DBW Communication’s Stefano Rebecchi talks 3D techniques and challenges

Based in Rome, DBW Communication srl has been providing a wide variety of innovative services for broadcast since 2000. As its founding membership status of the 3D Stereoscopic Group would suggest, the company has been a pioneer of 3D filming, and in this special interview DBW Communication’s Stefano Rebecchi describes the challenges attendant to 3D capture.

Rebecchi explains: “All the video materials video created for stereoscopic 3D viewing are subject to a very strict quality control. The first correction is on the image: the two lenses are never completely identical and therefore produce differences in focus and depth of field. This produces a vision out-of-phase between the two eyes, potentially causing serious eye problems, at times.

“Other problems arise from the cameras that produce images slightly higher one from the other. A difference of only 1mm sometimes produces many discrepancies in the proportion from the height of the same subject in a long shot. It is the vertical parallax issue: the brain couples these two images that do not coincide, creating problems.

“Many other challenges are related to language, for example the ‘violation of the stereoscopic window’. In a 3D image the perimeter of the screen is a window through which we look at the scene. The ‘stereographer’ is the professional who determines the spatial positioning of objects: on the bottom of the screen or in the frontal plane, or they leave it and get closer to the viewer.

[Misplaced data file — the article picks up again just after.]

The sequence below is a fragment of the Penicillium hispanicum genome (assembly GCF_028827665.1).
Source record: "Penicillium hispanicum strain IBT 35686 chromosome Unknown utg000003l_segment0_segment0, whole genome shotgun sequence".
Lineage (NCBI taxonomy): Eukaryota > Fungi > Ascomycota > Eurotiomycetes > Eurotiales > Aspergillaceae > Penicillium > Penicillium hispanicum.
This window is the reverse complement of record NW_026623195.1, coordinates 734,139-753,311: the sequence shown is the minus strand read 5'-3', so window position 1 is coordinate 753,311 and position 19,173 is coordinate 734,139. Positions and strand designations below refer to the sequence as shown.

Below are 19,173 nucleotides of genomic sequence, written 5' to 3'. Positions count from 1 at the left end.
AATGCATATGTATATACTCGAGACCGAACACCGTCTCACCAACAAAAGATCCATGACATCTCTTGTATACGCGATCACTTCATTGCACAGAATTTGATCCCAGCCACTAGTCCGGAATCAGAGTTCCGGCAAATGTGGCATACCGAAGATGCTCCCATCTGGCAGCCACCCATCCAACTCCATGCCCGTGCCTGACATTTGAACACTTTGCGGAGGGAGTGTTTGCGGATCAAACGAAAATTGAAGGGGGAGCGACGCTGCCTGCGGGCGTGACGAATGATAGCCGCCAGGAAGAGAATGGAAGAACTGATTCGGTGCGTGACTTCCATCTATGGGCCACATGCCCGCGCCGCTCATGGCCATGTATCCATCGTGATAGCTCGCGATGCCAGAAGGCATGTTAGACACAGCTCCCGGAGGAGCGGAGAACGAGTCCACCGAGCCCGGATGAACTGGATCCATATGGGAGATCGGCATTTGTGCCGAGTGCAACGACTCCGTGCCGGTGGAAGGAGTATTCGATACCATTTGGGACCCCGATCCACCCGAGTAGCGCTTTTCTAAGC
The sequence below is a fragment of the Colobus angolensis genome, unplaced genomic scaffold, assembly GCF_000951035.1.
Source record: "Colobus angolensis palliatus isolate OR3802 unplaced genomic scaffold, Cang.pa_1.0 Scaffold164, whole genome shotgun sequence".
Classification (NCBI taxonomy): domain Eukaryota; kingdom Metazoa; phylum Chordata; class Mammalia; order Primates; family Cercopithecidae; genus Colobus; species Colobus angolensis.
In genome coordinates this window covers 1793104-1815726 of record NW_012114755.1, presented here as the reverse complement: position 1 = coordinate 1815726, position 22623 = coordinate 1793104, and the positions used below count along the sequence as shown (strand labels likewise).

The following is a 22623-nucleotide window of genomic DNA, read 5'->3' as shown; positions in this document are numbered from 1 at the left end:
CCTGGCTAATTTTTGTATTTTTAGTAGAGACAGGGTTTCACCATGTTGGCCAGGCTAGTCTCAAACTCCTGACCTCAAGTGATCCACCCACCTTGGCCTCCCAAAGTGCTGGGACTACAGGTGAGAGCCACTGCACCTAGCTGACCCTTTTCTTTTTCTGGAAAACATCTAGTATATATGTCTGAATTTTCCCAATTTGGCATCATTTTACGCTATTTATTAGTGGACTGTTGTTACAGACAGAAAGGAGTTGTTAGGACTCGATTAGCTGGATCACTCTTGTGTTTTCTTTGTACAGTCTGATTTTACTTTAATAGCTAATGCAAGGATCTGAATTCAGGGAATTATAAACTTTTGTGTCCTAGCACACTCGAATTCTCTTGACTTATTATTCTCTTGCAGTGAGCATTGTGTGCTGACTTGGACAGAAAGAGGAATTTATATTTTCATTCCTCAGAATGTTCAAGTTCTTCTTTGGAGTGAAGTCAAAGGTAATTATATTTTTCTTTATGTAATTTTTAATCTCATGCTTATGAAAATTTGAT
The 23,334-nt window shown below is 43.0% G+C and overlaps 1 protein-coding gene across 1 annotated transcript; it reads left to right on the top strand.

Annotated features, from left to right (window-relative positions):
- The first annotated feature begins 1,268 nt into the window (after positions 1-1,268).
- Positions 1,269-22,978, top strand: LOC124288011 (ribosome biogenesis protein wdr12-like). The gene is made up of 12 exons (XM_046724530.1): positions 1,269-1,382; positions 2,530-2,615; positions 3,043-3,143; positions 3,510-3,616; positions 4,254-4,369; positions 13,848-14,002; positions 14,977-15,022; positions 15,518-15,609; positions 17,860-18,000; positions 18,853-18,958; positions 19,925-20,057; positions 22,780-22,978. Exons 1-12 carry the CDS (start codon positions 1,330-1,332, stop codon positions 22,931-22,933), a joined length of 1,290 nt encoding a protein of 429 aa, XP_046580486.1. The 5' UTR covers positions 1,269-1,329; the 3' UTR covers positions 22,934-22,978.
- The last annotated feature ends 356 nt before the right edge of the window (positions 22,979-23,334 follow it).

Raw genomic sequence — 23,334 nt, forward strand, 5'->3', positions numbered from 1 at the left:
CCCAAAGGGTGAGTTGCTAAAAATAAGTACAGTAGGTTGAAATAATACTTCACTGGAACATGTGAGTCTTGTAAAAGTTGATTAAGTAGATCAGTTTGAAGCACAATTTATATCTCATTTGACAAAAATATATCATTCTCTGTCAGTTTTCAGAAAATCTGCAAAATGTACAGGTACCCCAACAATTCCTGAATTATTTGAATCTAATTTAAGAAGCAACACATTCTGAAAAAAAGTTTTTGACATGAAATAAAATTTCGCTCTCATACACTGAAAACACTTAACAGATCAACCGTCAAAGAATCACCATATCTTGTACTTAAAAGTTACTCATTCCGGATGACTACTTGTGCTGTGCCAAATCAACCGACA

“But sometimes – for example, in a medium shot of a man where his face comes out of the natural boundary of the screen while the body remains inside ‘unnaturally’ – the optical perspective paradox creates a scene beyond our normal understanding of people and objects.

“A first control [mechanism] in a film is [that provided as] a whole by the stereographer. If any doubt remains, an objective ‘stereoscopic processor’ by Sony or 3ality comes into action. However, there are cases where the violation of the stereoscopic window is intentional and justified because it is ‘authorial style’.”

Camera workflows and management

“When shooting in 3D on TV, as in sports generally, there are cuts which correspond to the positions of the many cameras on the field, always double for each position,” continues Rebecchi. “DBW Communication is able to manage simultaneously up to 26 HDTV cameras for filming in 3D HD through the use of 13 stereoscopic motorised rigs. All functions of the rigs, as well as those of the cameras, are controlled in real-time by a series of C-Motion high precision motors.

“The cameras are connected via fiber optic to the studio and equipped with high-precision motors that receive control information from the director. Each camera has its own very expensive dedicated processor. A professional specialist – or ‘convergence puller’ – controls the processor and performs the continuous correction of convergence.

“Sometimes in sports, some 2D HD signals are converted in 3D and integrated with the rest of the production with a three-frame delay. The two factors that determine the 3D effect are the distance between the lenses – trying to repeat the distance between the eyes – and the point at which the eyes are crossed, which represents the convergence.

“In a typical 3D football game filming the feeling of depth is sometimes recreated so much higher than that the viewer sitting in the same position as the cameras would have.

“The lenses of the cameras are placed farthest away voluntarily on the rig at a distance greater than the actual distance between the pupils, and in some cases even more than 70cm. Therefore the information between the two virtual eyes differs a lot and the 3D effect is much emphasised.”

Subscribe and Get SVG Europe Newsletters